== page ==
EFSA’s Panel on Dietetic Products, Nutrition and Allergies (NDA) endorsed the 70-page draft opinion on the essential mineral at an open meeting in Brussels at the end of June.
After a three-hour run-through, the values were adopted with little changes made.
NDA chair Dominique Turck said the opinion “was pretty clear”.
Deadlines & timelines
EFSA now invites interested parties to submit comments by 24 August.
The panel said they hoped the final document would be published by the end of the year following this public consultation.
EFSA said it was not able to set average requirements for potassium due to data limitations, but instead it set adequate intakes (AI) and used adult values to extrapolate AIs for children.
- Adult men and women: 3,500 mg/day
- Infants aged seven to 11 months: 750 mg/day
- Children aged one to three years: 800 mg/day
- Teenagers aged 15 to 17 years: 3,500 mg/day
- Pregnant women: 3,500 mg/day
- Lactating women: 4,000 mg/day
Blood pressure & stroke
The DRVs were based on the relationships between potassium intake and blood pressure and stroke.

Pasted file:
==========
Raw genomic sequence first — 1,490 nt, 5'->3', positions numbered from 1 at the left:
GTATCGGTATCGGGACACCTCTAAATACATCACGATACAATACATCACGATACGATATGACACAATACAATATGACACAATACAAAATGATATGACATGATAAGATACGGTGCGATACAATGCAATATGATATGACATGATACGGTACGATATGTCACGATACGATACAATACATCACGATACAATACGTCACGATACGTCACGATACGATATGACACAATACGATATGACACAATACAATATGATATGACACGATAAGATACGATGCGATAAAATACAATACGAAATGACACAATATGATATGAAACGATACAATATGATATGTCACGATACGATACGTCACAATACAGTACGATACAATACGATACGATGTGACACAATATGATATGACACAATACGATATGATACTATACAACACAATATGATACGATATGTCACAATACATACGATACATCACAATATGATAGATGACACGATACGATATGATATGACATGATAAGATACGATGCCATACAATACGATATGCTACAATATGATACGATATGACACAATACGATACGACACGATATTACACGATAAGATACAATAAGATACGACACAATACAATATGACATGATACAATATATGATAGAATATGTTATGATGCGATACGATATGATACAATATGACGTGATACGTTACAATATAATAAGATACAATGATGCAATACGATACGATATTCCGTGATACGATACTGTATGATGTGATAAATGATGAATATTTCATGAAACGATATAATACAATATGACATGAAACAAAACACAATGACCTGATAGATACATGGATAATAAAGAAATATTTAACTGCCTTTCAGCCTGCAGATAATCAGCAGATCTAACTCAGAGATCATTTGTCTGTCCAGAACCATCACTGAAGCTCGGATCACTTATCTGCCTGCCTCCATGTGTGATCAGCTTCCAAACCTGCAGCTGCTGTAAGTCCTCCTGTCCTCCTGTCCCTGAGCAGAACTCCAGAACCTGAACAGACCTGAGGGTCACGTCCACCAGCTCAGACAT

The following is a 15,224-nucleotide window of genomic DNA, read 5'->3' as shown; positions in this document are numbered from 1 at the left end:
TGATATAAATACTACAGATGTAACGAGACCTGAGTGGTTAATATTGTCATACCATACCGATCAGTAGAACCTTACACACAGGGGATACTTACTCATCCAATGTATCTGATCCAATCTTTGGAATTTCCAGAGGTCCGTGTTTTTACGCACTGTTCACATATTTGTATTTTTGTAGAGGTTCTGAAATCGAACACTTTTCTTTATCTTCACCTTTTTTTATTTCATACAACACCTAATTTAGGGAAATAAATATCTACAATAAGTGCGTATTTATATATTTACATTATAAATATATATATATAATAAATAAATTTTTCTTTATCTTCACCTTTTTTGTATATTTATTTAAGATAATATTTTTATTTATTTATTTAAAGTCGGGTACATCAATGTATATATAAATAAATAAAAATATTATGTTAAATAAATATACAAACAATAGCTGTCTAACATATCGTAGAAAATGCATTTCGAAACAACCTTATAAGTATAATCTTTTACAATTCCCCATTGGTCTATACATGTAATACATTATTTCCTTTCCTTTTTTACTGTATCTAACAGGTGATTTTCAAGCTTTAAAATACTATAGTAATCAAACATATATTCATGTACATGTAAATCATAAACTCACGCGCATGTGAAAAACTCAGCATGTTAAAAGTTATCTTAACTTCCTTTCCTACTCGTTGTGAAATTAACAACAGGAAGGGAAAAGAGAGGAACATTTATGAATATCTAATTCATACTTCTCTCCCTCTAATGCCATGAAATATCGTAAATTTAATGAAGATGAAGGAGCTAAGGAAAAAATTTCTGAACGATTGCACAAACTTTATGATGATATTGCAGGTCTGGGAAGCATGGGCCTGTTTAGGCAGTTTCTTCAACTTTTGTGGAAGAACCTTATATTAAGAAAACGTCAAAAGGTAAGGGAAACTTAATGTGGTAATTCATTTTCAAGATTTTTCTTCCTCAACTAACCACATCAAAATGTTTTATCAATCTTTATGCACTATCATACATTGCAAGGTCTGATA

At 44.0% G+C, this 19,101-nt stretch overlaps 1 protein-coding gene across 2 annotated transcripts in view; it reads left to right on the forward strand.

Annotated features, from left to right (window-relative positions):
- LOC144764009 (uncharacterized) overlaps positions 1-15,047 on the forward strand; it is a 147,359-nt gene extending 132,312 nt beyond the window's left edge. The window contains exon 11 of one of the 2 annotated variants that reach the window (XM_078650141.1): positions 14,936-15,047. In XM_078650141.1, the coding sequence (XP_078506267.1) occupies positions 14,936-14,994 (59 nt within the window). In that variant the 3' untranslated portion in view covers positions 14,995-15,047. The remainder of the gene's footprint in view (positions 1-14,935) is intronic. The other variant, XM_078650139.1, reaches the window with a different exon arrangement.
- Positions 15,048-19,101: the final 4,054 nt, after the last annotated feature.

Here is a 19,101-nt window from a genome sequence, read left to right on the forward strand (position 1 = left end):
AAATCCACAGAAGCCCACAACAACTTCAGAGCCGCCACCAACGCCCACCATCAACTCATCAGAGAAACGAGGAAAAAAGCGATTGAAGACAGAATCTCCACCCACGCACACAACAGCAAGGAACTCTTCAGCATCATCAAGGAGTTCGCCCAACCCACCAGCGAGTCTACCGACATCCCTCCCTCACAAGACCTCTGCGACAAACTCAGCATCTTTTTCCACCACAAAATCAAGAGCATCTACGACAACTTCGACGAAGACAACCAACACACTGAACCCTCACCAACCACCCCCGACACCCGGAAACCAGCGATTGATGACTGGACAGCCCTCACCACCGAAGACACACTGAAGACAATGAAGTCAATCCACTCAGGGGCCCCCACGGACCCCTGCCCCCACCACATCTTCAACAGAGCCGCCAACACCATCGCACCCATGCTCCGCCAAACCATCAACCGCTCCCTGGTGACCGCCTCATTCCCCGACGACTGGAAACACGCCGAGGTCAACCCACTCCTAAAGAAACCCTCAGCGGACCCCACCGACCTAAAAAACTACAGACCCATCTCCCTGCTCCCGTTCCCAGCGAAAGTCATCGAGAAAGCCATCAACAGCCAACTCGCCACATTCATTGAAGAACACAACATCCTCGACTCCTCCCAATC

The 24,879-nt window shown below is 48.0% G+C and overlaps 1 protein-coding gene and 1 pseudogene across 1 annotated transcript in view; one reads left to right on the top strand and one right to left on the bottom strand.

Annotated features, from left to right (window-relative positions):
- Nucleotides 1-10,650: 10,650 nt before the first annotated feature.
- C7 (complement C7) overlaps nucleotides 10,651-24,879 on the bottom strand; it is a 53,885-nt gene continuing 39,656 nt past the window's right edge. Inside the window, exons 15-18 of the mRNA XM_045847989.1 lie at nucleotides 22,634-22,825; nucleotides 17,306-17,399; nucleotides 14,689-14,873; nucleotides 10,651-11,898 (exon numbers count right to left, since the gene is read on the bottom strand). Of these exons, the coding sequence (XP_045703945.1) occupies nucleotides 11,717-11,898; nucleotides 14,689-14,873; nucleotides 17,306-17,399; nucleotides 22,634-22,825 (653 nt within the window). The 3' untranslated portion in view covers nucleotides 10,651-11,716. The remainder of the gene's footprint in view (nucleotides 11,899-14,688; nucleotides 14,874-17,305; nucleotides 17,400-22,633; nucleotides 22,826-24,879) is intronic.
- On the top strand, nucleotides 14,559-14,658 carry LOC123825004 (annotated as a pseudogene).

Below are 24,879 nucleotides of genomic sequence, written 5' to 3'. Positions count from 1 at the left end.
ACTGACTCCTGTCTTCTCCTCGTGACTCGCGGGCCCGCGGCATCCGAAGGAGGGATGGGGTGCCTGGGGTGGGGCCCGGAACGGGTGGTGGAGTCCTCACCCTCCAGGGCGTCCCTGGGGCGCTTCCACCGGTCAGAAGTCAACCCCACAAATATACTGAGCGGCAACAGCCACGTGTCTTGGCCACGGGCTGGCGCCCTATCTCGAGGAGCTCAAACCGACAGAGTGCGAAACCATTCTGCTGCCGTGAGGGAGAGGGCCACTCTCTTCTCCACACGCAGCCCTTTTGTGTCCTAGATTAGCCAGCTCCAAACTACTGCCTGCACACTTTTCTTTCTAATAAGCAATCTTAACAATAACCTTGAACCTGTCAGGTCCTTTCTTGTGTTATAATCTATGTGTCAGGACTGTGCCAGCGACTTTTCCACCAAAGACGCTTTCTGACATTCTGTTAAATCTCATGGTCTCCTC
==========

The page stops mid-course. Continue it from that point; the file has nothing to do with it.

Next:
The panel looked at randomised controlled studies and an observational cohort study on European adults that suggested a potassium intake of 3,500 mg per day was beneficial for blood pressure.
They also said there was "consistent evidence" from observational cohort studies that daily potassium intakes below 3,500 mg were associated with a higher risk of stroke.
Based on data from 13 dietary surveys in nine EU countries, the opinion said average potassium intakes ranged from:
- 821 to 1,535 mg per day in infants aged less than one year
- 1,516 to 2,005 mg per day in children aged one to three years
- 1,668 to 2,750 mg per day in children aged three to 10 years
- 2,093 to 3,712 mg per day in children aged 10 to 18 years
- 162,463 to 3,991 mg per day in adults
Potassium is present in all natural foods, with good sources including bananas, sweet potatoes and beans.